Tuesday, November 29, 2011

No Small Matter

Japan is moving south.

This seems like such a minor thing in the scheme of things:

The deployment, to Yonaguni Island, is part of a general trend of transferring forces from Japan's northern flank to the extreme southern flank. Aside from a small contingent on Miyako Island, the southern islands have been totally demilitarized and vulnerable. The establishment of a so-called coastal monitoring unit can be seen as a means of asserting Japanese sovereignty over islands in a region of conflicting claims.

The decision to install a 100-man unit, estimated to cost ¥1.5 billion (US$20 million) and expected to be completed by 2015, is part of a growing trend by the nations that surround China to tighten up their defenses as they increasingly side against what they perceive as the growing belligerence of the region’s biggest country.

Yonaguni, only 28.8 sq. km in size and with a population of 1,700, overlooks the 300-km gap in the so-called First Island Chain, a maritime line running between Japan, Taiwan, the Philippines, Vietnam and Indonesia – all of which would potentially side with the US in case of war with China. If the situation were to turn sour in the West Pacific, it's the Miyako Channel where the US, Chinese and Japanese navies would likely grind together.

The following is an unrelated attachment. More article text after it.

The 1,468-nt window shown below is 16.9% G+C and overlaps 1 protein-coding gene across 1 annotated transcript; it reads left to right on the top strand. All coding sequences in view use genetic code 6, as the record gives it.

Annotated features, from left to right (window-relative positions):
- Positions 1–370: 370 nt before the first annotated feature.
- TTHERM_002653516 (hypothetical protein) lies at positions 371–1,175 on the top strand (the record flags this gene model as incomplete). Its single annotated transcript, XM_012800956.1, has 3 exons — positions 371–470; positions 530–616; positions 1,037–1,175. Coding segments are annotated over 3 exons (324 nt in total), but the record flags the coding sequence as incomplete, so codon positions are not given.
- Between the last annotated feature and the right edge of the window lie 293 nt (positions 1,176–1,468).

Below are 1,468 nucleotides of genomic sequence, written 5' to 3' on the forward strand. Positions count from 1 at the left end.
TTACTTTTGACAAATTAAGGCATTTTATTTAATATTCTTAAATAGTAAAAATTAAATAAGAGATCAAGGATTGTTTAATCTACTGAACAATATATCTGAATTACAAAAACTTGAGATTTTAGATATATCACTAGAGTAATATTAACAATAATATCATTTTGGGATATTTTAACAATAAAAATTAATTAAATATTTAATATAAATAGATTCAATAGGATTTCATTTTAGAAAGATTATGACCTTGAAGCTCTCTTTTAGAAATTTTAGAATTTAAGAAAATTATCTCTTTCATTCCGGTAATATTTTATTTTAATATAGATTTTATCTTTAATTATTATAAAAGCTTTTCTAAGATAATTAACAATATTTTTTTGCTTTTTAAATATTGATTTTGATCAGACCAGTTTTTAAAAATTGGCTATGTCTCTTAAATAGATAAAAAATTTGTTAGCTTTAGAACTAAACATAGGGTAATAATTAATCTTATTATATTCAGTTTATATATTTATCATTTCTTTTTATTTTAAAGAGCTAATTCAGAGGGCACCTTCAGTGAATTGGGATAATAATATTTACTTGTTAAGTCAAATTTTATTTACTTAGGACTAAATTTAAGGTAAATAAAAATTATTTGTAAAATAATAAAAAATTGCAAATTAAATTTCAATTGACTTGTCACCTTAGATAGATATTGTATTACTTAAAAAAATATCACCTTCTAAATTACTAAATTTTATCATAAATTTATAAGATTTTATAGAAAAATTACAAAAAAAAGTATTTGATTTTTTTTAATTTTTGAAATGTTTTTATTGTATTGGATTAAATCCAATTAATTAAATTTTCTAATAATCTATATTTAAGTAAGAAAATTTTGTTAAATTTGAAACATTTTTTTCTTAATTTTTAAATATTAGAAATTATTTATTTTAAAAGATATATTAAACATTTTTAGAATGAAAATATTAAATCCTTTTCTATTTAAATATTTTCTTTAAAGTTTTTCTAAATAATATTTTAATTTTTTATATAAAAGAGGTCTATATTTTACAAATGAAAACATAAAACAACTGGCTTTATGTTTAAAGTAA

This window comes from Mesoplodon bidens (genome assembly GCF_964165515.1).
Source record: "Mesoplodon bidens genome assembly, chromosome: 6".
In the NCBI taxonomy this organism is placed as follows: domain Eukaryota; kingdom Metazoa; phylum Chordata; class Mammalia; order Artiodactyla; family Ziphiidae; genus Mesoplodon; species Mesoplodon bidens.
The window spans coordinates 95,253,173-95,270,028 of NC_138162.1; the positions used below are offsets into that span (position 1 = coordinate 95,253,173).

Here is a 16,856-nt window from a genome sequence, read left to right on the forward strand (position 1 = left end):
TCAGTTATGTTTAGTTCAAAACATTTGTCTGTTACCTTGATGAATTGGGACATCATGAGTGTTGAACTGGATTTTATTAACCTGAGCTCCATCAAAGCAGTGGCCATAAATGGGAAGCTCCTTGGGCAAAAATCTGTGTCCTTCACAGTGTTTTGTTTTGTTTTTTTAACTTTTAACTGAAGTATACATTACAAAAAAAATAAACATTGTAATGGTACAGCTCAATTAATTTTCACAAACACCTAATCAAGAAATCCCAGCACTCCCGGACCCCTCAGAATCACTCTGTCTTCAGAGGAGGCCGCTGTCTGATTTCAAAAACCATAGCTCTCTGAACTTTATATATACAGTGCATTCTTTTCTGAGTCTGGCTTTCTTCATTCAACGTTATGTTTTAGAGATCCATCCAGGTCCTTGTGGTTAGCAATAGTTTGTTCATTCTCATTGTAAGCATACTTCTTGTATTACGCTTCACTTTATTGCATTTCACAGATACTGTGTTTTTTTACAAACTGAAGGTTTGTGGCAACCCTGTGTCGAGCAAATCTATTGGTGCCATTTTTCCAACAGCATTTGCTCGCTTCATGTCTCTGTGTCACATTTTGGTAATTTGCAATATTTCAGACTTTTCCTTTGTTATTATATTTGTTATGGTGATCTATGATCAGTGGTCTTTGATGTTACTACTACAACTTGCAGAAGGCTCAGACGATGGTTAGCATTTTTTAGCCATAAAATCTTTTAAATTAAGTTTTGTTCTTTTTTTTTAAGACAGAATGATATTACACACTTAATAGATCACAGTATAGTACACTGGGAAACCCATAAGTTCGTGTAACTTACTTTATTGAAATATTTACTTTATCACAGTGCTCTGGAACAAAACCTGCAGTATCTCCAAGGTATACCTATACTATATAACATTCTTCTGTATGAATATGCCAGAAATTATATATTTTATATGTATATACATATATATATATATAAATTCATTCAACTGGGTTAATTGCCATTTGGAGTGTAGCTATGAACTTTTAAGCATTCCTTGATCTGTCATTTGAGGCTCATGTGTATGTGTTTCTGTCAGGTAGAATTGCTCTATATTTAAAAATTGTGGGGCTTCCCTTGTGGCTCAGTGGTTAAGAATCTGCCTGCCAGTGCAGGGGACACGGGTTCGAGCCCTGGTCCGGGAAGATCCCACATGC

The Chinese are angry. As one analyst notes, anti-ship missiles here would be a potent threat to Chinese ships trying to head east to blue waters.

Taiwan is also a bit annoyed since this cements Japanese control of an island that Taiwan contests, but this will help Taiwan. The anti-ship missiles are obvious. Anti-aircraft missiles will also help secure supply lines and routes reaching from Japan to Taiwan, and will help screen American forces moving into the western Pacific (which the analysts also raises in the context of anti-ship missiles deployed there). Radar on the island would help Japan and America cover the Taiwan area and make our intervention more effective.

This is part of Japan's long-range plans to shift forces from a Soviet-era northern focus to a China-focused southern deployment. China doesn't like this one bit. But as long as we stay committed to the region, countries can live with China's anger.

China thinks that their growing power means the region can go back to treating China as the middle kingdom around which they must orbit, but China's neighbors have gotten used to not being tributary nations and don't want that old business as usual one bit.